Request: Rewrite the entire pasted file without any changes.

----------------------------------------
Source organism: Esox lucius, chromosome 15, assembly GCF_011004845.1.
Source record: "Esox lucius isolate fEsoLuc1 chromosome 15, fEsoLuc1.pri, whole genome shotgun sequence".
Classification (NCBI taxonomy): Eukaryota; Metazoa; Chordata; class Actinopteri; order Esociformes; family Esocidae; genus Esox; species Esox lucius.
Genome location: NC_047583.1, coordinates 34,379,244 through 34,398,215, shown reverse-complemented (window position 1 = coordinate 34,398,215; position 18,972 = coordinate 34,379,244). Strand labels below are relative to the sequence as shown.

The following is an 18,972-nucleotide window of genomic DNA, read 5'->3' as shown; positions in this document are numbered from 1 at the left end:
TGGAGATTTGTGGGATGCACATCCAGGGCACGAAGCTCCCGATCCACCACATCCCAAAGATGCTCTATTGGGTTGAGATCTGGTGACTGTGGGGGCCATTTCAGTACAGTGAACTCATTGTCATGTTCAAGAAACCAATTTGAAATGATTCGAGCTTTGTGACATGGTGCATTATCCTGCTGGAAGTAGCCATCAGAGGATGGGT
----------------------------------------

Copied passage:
Source organism: Esox lucius, chromosome 15, assembly GCF_011004845.1.
Source record: "Esox lucius isolate fEsoLuc1 chromosome 15, fEsoLuc1.pri, whole genome shotgun sequence".
Classification (NCBI taxonomy): Eukaryota; Metazoa; Chordata; class Actinopteri; order Esociformes; family Esocidae; genus Esox; species Esox lucius.
Genome location: NC_047583.1, coordinates 34,379,244 through 34,398,215, shown reverse-complemented (window position 1 = coordinate 34,398,215; position 18,972 = coordinate 34,379,244). Strand labels below are relative to the sequence as shown.

The following is an 18,972-nucleotide window of genomic DNA, read 5'->3' as shown; positions in this document are numbered from 1 at the left end:
TGGAGATTTGTGGGATGCACATCCAGGGCACGAAGCTCCCGATCCACCACATCCCAAAGATGCTCTATTGGGTTGAGATCTGGTGACTGTGGGGGCCATTTCAGTACAGTGAACTCATTGTCATGTTCAAGAAACCAATTTGAAATGATTCGAGCTTTGTGACATGGTGCATTATCCTGCTGGAAGTAGCCATCAGAGGATGGGT